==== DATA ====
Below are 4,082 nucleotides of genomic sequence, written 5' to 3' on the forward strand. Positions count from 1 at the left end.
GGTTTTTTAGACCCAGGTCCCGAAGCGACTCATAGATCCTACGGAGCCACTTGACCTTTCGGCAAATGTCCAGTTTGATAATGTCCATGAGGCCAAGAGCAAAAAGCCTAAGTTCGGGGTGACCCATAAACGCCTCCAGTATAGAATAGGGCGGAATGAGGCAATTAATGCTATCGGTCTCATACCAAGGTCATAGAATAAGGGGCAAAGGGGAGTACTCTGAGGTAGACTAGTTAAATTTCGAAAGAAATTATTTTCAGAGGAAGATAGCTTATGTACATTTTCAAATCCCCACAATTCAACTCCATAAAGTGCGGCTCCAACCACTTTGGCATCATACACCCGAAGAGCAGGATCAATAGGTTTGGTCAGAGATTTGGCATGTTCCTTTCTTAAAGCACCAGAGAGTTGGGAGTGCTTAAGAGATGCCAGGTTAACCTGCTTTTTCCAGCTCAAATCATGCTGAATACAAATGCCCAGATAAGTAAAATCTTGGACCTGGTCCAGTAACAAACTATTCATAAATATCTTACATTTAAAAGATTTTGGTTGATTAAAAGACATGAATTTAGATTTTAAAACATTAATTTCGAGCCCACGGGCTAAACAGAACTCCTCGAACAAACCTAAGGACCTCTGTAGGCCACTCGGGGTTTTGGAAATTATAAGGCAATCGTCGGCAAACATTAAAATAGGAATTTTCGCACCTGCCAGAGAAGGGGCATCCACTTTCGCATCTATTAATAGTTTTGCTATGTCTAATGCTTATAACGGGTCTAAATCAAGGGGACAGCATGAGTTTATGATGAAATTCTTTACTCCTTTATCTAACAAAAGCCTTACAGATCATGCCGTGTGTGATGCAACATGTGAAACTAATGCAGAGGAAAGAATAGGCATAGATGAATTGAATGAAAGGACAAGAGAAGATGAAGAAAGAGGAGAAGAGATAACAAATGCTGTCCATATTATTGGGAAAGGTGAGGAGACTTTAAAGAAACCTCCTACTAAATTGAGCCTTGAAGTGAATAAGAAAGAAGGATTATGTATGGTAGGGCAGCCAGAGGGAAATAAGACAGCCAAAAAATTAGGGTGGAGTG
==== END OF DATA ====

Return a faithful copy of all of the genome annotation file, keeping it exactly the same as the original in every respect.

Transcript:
Below are 4,082 nucleotides of genomic sequence, written 5' to 3' on the forward strand. Positions count from 1 at the left end.
GGTTTTTTAGACCCAGGTCCCGAAGCGACTCATAGATCCTACGGAGCCACTTGACCTTTCGGCAAATGTCCAGTTTGATAATGTCCATGAGGCCAAGAGCAAAAAGCCTAAGTTCGGGGTGACCCATAAACGCCTCCAGTATAGAATAGGGCGGAATGAGGCAATTAATGCTATCGGTCTCATACCAAGGTCATAGAATAAGGGGCAAAGGGGAGTACTCTGAGGTAGACTAGTTAAATTTCGAAAGAAATTATTTTCAGAGGAAGATAGCTTATGTACATTTTCAAATCCCCACAATTCAACTCCATAAAGTGCGGCTCCAACCACTTTGGCATCATACACCCGAAGAGCAGGATCAATAGGTTTGGTCAGAGATTTGGCATGTTCCTTTCTTAAAGCACCAGAGAGTTGGGAGTGCTTAAGAGATGCCAGGTTAACCTGCTTTTTCCAGCTCAAATCATGCTGAATACAAATGCCCAGATAAGTAAAATCTTGGACCTGGTCCAGTAACAAACTATTCATAAATATCTTACATTTAAAAGATTTTGGTTGATTAAAAGACATGAATTTAGATTTTAAAACATTAATTTCGAGCCCACGGGCTAAACAGAACTCCTCGAACAAACCTAAGGACCTCTGTAGGCCACTCGGGGTTTTGGAAATTATAAGGCAATCGTCGGCAAACATTAAAATAGGAATTTTCGCACCTGCCAGAGAAGGGGCATCCACTTTCGCATCTATTAATAGTTTTGCTATGTCTAATGCTTATAACGGGTCTAAATCAAGGGGACAGCATGAGTTTATGATGAAATTCTTTACTCCTTTATCTAACAAAAGCCTTACAGATCATGCCGTGTGTGATGCAACATGTGAAACTAATGCAGAGGAAAGAATAGGCATAGATGAATTGAATGAAAGGACAAGAGAAGATGAAGAAAGAGGAGAAGAGATAACAAATGCTGTCCATATTATTGGGAAAGGTGAGGAGACTTTAAAGAAACCTCCTACTAAATTGAGCCTTGAAGTGAATAAGAAAGAAGGATTATGTATGGTAGGGCAGCCAGAGGGAAATAAGACAGCCAAAAAATTAGGGTGGAGTG